William Schallert: Ordinary voice, extraordinary man


William Schallert passed away last week at age 93. Along with memorable roles as the TV father of Patty Duke and in Star Trek’s “The Trouble with Tribbles” episode, and steady TV, film and stage work over seven decades, he did a lot of voice-over. He was also President of the Screen Actors Guild at a time when the emergence of pay TV began shaking up the industry. He remained active as an actor and union officer into his nineties.

Although he played a goodly share of villains and other characters in comedic and serious roles, employing a range of accents and mannerisms that came to him rather readily, his go-to persona on screen and in the booth was “warm and friendly.” In VO, Bill Schallert was one of the classic yet ordinary “everyday” voices of male authority, a sort of TV father to us all.

“If I could play somebody’s dad,” he later reminisced, “I was home free.” But actually, he was a more complex actor and person than that.

Despite growing up in Los Angeles and being the son of the LA Times’ drama critic, Schallert said he “kind of stumbled into acting” when someone at a party asked him to read for a play. Schallert hadn’t thought he had much potential, as he didn’t resemble leading men like Tyrone Power or Robert Taylor. He was well received in that play (noting that the role was an old man, and that, with a lot of old people in his family, which included a German-accented grandmother and two alcoholics, he had familiar models to draw on). He informally studied acting at UCLA. During the war, stage facilities were scarce, so students worked in a new format -- theater-in-the-round. After WWII, he helped form LA’s Circle Theater, which Schallert later described as a “serious” theater (as opposed to an extension of acting instruction), something rare in LA in those days.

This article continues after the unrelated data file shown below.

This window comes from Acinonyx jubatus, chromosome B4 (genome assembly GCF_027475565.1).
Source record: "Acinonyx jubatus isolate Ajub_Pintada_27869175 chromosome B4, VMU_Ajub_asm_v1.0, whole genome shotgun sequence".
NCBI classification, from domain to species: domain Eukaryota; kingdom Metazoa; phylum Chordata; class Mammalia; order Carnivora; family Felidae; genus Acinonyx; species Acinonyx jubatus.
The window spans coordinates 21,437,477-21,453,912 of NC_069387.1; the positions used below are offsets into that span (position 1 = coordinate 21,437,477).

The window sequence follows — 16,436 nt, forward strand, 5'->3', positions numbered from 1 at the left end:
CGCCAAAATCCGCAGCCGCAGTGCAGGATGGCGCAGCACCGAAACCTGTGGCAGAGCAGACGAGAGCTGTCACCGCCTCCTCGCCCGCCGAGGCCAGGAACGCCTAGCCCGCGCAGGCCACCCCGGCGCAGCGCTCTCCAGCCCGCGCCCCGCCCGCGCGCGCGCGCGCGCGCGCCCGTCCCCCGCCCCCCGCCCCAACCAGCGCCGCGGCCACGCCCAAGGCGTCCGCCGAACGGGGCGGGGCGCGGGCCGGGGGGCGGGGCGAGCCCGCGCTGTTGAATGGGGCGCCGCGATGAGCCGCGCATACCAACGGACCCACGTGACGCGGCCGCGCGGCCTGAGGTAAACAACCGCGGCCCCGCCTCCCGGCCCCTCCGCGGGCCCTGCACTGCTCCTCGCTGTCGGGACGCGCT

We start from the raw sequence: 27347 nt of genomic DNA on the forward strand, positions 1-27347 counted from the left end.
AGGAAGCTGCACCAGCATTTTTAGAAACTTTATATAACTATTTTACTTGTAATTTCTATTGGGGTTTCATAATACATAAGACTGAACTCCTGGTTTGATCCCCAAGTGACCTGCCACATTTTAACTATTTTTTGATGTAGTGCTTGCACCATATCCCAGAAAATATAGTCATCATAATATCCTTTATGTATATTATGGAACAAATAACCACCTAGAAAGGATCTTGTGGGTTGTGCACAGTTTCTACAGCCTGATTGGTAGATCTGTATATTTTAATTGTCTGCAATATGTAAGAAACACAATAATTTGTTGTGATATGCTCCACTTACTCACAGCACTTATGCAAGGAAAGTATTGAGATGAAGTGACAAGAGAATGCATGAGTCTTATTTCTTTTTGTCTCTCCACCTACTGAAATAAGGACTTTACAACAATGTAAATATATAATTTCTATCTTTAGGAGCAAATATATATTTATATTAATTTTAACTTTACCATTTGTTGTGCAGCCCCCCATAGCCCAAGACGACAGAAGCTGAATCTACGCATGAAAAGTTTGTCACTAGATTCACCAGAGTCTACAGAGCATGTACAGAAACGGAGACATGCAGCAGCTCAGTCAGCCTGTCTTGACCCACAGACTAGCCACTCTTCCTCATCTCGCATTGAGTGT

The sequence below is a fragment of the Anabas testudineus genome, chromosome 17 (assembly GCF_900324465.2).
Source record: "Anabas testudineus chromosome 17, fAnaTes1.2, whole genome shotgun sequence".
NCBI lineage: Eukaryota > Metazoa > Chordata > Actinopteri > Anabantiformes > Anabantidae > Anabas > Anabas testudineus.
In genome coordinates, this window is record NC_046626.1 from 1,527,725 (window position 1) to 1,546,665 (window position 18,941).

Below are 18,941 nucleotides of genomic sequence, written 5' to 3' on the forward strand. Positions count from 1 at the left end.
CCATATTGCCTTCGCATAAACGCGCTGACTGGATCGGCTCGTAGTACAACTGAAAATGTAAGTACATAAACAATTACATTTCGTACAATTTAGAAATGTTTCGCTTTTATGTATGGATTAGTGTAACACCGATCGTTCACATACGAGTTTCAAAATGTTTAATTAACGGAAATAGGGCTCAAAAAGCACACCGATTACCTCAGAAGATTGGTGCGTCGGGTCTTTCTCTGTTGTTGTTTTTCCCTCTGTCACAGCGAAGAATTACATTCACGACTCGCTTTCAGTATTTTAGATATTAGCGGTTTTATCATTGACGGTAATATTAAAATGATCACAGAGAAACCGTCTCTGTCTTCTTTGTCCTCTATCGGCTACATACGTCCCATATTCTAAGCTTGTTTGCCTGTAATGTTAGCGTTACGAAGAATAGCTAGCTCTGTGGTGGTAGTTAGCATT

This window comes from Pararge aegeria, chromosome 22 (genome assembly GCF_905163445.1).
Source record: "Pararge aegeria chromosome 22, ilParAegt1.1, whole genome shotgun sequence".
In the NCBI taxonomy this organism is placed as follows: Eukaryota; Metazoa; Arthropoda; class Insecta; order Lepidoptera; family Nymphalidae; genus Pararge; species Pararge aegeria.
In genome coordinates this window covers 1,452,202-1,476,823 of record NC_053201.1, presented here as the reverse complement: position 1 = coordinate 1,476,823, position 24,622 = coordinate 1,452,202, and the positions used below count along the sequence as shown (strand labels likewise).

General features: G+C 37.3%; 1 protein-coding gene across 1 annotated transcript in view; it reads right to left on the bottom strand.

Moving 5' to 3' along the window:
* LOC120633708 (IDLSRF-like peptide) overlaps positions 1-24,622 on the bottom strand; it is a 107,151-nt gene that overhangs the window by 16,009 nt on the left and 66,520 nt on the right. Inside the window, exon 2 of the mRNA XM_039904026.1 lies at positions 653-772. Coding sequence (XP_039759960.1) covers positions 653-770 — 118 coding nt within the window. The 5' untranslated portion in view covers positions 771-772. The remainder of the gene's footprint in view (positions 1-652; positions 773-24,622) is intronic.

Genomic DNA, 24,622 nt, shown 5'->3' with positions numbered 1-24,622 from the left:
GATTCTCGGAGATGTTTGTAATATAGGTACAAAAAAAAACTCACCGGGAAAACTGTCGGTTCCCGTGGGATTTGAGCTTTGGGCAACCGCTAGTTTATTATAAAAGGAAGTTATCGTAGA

How to Reach Us

Call us 888-321-3343
Email us training@edgestudio.com

Click for Edge location information...

Meet Your Coaches

Edge Alumni Work Everyday

Get free educational
voice over newsletters!

Get free, educational voice over newsletters

Where should we send them?